The Republicans are expected to raise a lot more money, the Senate minority leader said.
By JEFF ORTEGA
COLUMBUS -- Gregory L. DiDonato, Senate minority leader-elect, faces a big task as he takes over the reins of leadership: Protect the nine Democratic Senate seats up in November and try to pick up some additional seats.
DiDonato, appointed this week as the next top Democrat in the Senate, is optimistic.
"I think we're going to surprise some people," DiDonato of Dennison, D-30th, said Thursday.
"We've been stuck at 12 [Democrats] for six years," DiDonato said. "It's time we started inching up." Republicans outnumber Democrats 21 to 12 in the Legislature's upper chamber.
Succeeding Herington: DiDonato will succeed outgoing Senate Minority Leader Leigh E. Herington of Portage County effective Feb. 28. Herington is the endorsed Democratic candidate for Ohio attorney general.
DiDonato, currently the assistant minority leader, will be joined in leadership by state Sen. Dan Brady of Cleveland as the new assistant minority leader; state Sen. Mark Mallory of Cincinnati as the minority whip and state Sen. C.J. Prentiss of Cleveland as the assistant minority whip.
When he assumes the leader's position, DiDonato and his leadership team are expected to concentrate on the legislative elections this November.
Seventeen of the Senate's 33 seats are up, including nine seats held by the Democrats.
Competition: Along with protecting Democratic-held seats in the Dayton, Toledo and southern Ohio areas, DiDonato said he expects Democrats to be competitive in the Senate districts that cover Summit, Stark and Lorain counties.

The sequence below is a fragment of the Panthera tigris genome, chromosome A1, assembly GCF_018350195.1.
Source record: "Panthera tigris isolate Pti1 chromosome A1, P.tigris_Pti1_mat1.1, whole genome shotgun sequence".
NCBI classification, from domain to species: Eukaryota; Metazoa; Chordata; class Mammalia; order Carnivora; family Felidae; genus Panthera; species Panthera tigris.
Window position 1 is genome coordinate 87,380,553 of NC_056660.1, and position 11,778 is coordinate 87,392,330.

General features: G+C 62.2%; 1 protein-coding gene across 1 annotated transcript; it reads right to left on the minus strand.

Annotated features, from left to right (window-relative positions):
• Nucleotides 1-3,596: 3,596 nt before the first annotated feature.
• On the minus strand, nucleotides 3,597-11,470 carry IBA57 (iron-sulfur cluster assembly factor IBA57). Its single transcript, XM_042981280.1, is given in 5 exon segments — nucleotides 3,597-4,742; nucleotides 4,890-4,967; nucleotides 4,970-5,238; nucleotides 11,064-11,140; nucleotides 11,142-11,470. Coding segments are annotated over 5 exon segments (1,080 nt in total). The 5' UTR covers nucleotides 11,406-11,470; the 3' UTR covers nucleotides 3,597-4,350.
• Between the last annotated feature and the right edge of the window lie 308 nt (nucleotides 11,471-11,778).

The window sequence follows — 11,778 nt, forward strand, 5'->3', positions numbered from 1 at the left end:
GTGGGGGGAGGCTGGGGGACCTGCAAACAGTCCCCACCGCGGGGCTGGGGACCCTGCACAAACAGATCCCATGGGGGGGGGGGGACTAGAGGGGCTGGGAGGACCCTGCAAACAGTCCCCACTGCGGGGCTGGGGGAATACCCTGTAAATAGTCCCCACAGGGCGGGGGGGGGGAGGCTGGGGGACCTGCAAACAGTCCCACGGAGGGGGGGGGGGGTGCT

"They all have Democratic indexes," DiDonato said.
DiDonato said Democrats in the Senate were expected to file campaign finance reports late Thursday showing that Democrats ended 2001 with more than $200,000.
DiDonato said he knows the Republicans will raise more than $1 million.
"We are determined to do the best we can to recruit credible candidates and give them some financial backing so they can make it a viable race," DiDonato said.
As the new minority leader, DiDonato said he will also have a hand in policy, though he acknowledges not much will probably remain of the 124th Ohio General Assembly this year as the legislative elections move to the forefront.
DiDonato said he will keep an eye on the state's two-year $45 billion budget, which was adopted last year, and on issues such as predatory lending and landfill regulation.
Bills relating to those issues are pending in the Legislature.
Final term: At this point, DiDonato, who is in his second and final term in the Senate, said he doesn't anticipate seeking the minority leader's position in the 125th General Assembly, which convenes in January.
DiDonato's term ends in 2004.
"It's time for the next generation to see this thing through," DiDonato said.